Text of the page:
Issue: Under Vermont law, is summary judgment appropriate when there is a fact question upon which coverage under an insurance policy may depend?
|Area of Law:||Insurance Law, Litigation & Procedure|
|Keywords:||Summary judgment; Genuine issues of material fact; Insurance policy coverage|
|Cited Cases:||583 A.2d 607; 777 A.2d 151; 160 Vt. 305; 163 Vt. 124|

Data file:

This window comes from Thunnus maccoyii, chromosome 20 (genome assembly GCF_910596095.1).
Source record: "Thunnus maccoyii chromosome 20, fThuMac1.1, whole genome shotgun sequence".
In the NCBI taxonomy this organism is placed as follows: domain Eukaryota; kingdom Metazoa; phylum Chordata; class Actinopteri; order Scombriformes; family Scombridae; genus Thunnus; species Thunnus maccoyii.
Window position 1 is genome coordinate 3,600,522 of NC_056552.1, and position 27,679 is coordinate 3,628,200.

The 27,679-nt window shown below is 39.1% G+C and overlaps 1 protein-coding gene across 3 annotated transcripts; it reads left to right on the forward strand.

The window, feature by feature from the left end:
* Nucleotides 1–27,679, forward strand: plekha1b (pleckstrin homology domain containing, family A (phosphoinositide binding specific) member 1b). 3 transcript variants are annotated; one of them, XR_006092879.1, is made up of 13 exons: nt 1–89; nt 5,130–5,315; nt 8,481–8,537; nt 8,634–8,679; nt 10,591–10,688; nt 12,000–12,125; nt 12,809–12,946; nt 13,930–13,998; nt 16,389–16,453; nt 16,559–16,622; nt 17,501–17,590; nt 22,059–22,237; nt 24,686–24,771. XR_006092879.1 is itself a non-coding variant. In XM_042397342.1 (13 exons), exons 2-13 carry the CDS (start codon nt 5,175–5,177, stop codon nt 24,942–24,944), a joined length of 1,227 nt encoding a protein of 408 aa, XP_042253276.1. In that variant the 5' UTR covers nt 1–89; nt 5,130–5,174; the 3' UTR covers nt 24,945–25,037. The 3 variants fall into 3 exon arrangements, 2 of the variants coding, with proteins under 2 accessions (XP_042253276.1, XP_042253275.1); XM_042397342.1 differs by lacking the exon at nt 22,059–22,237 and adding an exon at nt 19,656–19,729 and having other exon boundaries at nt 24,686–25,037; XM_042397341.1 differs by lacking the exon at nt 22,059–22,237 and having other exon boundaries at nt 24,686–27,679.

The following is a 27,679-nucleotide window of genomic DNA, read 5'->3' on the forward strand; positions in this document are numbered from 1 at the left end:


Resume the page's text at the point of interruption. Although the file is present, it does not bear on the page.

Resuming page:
“Summary judgment is appropriate where there is no genuine issue of material fact and the moving party is entitled to judgment as a matter of law, after giving the benefit of all reasonable doubts and inferences to the nonmoving party.” N. Sec. Ins. Co. v. Perron, 172 Vt. 204, 208, 777 A.2d 151 (2001) (quoting City of Burlington v. Nat’l Union Fire Ins. Co., 163 Vt. 124, 127, 655 A.2d 719, 721 (1994)). Where there are material fact questions in dispute, particularly when “there is a fact question upon which coverage under the policy may depend, the grant of summary judgment on those claims [is] improper.” Perron, 172 Vt. at 208. “Summary judgment is not a substitute for a determination on the merits, so long as evidence has been presented which creates an issue of material fact, no matter what view the court may take of the relative weight of that evidence.” Vermont Envtl. Bd. v. Chickering, 155 Vt. 308, 319, 583 A.2d 607, 613-14 (1990). It is not the function of the trial court to find facts on a motion for summary judgment, even if the record appears to lean strongly in one direction. See Booska v. Hubbard Ins. Agency, Inc., 160 Vt. 305, 309, 627 A.2d 333, 335 (1993).